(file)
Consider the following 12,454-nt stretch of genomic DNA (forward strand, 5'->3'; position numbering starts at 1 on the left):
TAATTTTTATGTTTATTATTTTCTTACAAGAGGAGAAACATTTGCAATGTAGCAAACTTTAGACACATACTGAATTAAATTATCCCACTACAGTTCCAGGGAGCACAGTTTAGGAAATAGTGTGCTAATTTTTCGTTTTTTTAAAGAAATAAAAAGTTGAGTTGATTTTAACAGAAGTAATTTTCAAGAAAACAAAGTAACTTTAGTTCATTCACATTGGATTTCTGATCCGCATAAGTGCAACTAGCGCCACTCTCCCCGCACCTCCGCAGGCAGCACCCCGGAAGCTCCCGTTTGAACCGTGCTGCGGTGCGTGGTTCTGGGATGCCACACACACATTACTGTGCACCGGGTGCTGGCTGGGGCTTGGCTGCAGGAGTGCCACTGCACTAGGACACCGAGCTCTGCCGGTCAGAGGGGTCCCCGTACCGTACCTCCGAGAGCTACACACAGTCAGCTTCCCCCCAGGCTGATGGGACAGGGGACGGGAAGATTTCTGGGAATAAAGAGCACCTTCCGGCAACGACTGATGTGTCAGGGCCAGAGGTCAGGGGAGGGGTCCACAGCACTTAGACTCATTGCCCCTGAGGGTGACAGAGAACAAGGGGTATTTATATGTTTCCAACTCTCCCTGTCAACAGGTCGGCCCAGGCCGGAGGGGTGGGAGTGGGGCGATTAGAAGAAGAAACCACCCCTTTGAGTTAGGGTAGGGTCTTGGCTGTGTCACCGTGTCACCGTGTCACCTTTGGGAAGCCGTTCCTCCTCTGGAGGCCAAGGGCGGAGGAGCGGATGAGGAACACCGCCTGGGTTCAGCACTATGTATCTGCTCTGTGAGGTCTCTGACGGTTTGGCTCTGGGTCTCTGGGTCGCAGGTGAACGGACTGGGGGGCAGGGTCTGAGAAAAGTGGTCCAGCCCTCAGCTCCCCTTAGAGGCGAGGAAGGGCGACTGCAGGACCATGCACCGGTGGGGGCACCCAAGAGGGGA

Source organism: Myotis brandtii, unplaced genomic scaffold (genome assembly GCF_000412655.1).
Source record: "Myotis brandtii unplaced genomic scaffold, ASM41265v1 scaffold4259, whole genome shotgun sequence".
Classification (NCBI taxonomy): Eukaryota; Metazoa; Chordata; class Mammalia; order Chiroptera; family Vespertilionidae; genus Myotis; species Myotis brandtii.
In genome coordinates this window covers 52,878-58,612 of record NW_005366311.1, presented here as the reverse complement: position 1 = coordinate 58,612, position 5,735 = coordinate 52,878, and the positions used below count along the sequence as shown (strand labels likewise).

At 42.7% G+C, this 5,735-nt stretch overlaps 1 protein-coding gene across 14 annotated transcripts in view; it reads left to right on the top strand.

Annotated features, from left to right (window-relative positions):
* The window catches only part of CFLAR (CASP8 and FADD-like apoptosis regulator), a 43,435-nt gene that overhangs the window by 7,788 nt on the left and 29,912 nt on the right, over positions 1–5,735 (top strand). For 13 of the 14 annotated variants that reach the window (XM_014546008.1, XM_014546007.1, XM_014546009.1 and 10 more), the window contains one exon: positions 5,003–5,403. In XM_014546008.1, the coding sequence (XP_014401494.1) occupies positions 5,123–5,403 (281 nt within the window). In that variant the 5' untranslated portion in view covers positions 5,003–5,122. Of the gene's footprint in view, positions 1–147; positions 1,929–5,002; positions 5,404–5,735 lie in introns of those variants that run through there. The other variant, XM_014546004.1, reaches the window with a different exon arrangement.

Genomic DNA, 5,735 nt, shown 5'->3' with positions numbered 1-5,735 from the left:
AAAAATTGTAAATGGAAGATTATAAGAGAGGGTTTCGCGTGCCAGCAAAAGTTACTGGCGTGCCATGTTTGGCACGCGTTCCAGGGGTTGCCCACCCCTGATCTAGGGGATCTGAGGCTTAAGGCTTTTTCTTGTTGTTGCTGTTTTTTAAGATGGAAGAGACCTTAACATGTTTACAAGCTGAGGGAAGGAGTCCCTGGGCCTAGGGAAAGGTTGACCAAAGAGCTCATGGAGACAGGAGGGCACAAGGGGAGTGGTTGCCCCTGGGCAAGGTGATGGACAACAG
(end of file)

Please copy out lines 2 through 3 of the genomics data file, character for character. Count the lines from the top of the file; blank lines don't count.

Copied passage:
TAATTTTTATGTTTATTATTTTCTTACAAGAGGAGAAACATTTGCAATGTAGCAAACTTTAGACACATACTGAATTAAATTATCCCACTACAGTTCCAGGGAGCACAGTTTAGGAAATAGTGTGCTAATTTTTCGTTTTTTTAAAGAAATAAAAAGTTGAGTTGATTTTAACAGAAGTAATTTTCAAGAAAACAAAGTAACTTTAGTTCATTCACATTGGATTTCTGATCCGCATAAGTGCAACTAGCGCCACTCTCCCCGCACCTCCGCAGGCAGCACCCCGGAAGCTCCCGTTTGAACCGTGCTGCGGTGCGTGGTTCTGGGATGCCACACACACATTACTGTGCACCGGGTGCTGGCTGGGGCTTGGCTGCAGGAGTGCCACTGCACTAGGACACCGAGCTCTGCCGGTCAGAGGGGTCCCCGTACCGTACCTCCGAGAGCTACACACAGTCAGCTTCCCCCCAGGCTGATGGGACAGGGGACGGGAAGATTTCTGGGAATAAAGAGCACCTTCCGGCAACGACTGATGTGTCAGGGCCAGAGGTCAGGGGAGGGGTCCACAGCACTTAGACTCATTGCCCCTGAGGGTGACAGAGAACAAGGGGTATTTATATGTTTCCAACTCTCCCTGTCAACAGGTCGGCCCAGGCCGGAGGGGTGGGAGTGGGGCGATTAGAAGAAGAAACCACCCCTTTGAGTTAGGGTAGGGTCTTGGCTGTGTCACCGTGTCACCGTGTCACCTTTGGGAAGCCGTTCCTCCTCTGGAGGCCAAGGGCGGAGGAGCGGATGAGGAACACCGCCTGGGTTCAGCACTATGTATCTGCTCTGTGAGGTCTCTGACGGTTTGGCTCTGGGTCTCTGGGTCGCAGGTGAACGGACTGGGGGGCAGGGTCTGAGAAAAGTGGTCCAGCCCTCAGCTCCCCTTAGAGGCGAGGAAGGGCGACTGCAGGACCATGCACCGGTGGGGGCACCCAAGAGGGGA

Source organism: Myotis brandtii, unplaced genomic scaffold (genome assembly GCF_000412655.1).